Physical Form Factor
While the form factor hasn’t significantly changed (it’s 1mm thicker than the first-gen), it’s significantly more svelte than most running watches. The only models that are comparable are the Microsoft Band 2 and Garmin Vivosmart HR+. And that’s compared to the 42mm version I have (it comes in a smaller 38mm also). The metal body and glass screen give a material edge for everyday wear.
The screen is more readable than the conventional LCD’s found in other running watches. Set to 50% brightness, it’s perfectly legible in bright, direct sunlight. The layout and typeface make the five-field display better than its competitors.
The one disadvantage is it is not always-on, in order to reduce battery drain. That said, it’s very reliable in detecting when you’ve held your arm to read the watch and will turn on the display. There’s a bit of lag, but it’s not bad.
In a 3:30 workout, I used 74% of the battery, with GPS and optical HR on. This extrapolates to 4:45 with GPS-on, which matches well with Apple’s claim of 5h w/GPS. I didn’t use Bluetooth music streaming, so that will cut into the battery life further. This is only one data point and I will be doing more testing.
If you have your phone with you, the watch will use the phone’s GPS and this will extend the battery life, vs. using the internal GPS.
GPS: Looks to be good. In ideal (non-obstructed) conditions, it’s excellent. In the downtown core, it seems to be equal or slightly better than other GPS watches. There is some wobble in the track, but not bad. It supports GLONASS. My Sunday run was not very demanding and I will be testing in more demanding conditions later.
HR: Looks to be good in steady state conditions. In a long run when a steadily increasing HR, it kept up with my other watches, at least with visual comparisons during the run. I still need to check the charts to confirm. More importantly, I will be testing it during internal workouts with rapidly changing HR. That’s where the original Apple Watch did not perform well. The series 2 is supposed to have the same sensor, but perhaps the software has changed. We shall see.
Apple’s Running App
The built-in Apple workout app is surprisingly usable. As mentioned before, the display is excellent and gives 5 key metrics without scrolling (elapsed time, pace, HR, total distance, avg. pace). As for some of the commonly-used running features:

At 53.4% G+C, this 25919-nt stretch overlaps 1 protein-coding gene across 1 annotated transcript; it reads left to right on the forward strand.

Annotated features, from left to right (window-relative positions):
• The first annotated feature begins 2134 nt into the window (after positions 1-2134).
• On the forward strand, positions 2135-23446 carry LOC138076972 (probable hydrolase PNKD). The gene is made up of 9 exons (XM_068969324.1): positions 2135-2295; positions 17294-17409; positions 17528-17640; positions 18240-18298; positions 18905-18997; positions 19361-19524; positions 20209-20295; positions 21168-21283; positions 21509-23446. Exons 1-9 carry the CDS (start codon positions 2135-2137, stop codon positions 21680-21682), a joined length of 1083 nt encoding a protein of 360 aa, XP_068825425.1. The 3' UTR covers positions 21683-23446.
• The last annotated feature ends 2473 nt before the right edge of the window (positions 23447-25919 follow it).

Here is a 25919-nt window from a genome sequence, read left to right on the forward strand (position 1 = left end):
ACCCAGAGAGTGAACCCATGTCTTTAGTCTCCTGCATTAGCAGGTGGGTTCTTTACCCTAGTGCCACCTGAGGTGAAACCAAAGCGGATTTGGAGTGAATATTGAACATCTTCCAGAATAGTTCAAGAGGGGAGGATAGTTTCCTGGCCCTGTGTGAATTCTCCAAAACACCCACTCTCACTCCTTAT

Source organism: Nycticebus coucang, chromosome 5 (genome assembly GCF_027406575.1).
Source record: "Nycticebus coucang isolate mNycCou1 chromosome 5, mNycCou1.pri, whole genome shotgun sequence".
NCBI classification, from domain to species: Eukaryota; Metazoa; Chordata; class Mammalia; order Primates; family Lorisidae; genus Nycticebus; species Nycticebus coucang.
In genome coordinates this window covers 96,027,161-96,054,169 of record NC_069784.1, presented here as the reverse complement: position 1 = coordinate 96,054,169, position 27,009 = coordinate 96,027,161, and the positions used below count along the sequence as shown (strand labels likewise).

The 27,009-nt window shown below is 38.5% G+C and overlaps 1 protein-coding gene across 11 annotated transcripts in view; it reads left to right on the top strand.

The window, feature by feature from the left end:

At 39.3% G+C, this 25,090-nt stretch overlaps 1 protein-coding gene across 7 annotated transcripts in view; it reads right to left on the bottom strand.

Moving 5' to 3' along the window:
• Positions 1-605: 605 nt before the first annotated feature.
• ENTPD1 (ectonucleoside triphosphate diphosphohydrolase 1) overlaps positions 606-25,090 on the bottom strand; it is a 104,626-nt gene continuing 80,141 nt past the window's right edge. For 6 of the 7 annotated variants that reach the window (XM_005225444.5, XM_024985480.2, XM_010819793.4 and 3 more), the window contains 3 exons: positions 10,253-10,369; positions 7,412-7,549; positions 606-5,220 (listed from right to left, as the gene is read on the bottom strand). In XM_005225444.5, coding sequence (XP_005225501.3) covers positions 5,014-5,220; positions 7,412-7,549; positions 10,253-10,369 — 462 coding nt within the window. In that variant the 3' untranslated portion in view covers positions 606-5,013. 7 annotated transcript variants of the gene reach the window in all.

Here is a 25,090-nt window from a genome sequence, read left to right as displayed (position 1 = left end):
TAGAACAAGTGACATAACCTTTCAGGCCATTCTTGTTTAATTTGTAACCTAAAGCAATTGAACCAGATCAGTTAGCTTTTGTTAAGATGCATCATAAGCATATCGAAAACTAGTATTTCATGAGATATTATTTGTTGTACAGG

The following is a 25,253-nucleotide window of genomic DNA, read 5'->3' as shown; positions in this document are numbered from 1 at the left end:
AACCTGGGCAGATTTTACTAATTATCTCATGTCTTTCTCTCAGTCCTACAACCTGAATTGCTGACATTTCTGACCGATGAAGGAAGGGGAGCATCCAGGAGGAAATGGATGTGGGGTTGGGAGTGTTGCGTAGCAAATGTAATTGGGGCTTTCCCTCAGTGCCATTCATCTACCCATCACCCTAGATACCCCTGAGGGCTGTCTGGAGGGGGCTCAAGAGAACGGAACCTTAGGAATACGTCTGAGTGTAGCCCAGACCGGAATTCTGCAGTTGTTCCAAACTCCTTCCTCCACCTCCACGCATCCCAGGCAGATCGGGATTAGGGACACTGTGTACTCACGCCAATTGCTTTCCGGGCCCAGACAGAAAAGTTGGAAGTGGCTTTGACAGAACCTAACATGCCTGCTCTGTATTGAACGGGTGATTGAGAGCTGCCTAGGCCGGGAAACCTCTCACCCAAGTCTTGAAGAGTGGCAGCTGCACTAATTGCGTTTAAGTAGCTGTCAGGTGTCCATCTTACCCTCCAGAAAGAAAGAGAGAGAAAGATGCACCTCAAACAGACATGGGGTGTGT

- It will vibrate every km and briefly show you the lap split. The vibration is more of a tap on the wrist and easy to missed if you’re focused on something else while running.
- There are no other fields available, like lap time, lap distance, etc.
- There are no interval workouts, simple or otherwise.
- There is no run/walk option for those doing 10 and 1’s.
- There is an auto-pause when stopped option.
You can run the workout app in the background and do other stuff on the watch, like check notifications, turn-by-turn navigation, etc. Most of the other apps will need to have an iPhone paired, however.
Post-workout, you have to view it on the phone, there is no web version. It only gives basic metrics and a track map. It does not give an HR chart.
There’s no way of exporting data from Apple’s built-in workout app. Your runs are stuck inside that platform. It may be possible to get data out of Apple Health, but it will require hoops to be jumped through.
Third Party Apps
I’ve briefly tried most of the major third-party running apps – Strava, Runkeeper, MapMyRun, RunGO, Nike+. It’s a mixed bag. Some are good and some are not.
- Most are lacking advanced features.
- The Nike Run Club app, in particular, is absolute shit and totally deserving of its 1-star rating on the App Store. It shows one field at a time, has completely unreliable pace and basically no meaningful post-workout metrics. If this is what Apple is rolling out with the Nike+ version of the watch, they need to think again.
- At this point, NONE of them can access the watch’s internal GPS and still require an iPhone to be present. This is major limitation and needs to change; it would solve the data export problem.
You need an iPhone running iOS10. The watch will not even set up without pairing to a phone first. Once paired, you can leave the phone behind for the run.
If you’re on Android, go with the Polar M600.
At this Point…
I think this is a solid watch for which the lack of data export and battery life may be a deal-breaker for serious athletes. For iOS users, it’s a better non-running daily-wear experience than Garmin, Fitbit, et al., due to the app integration.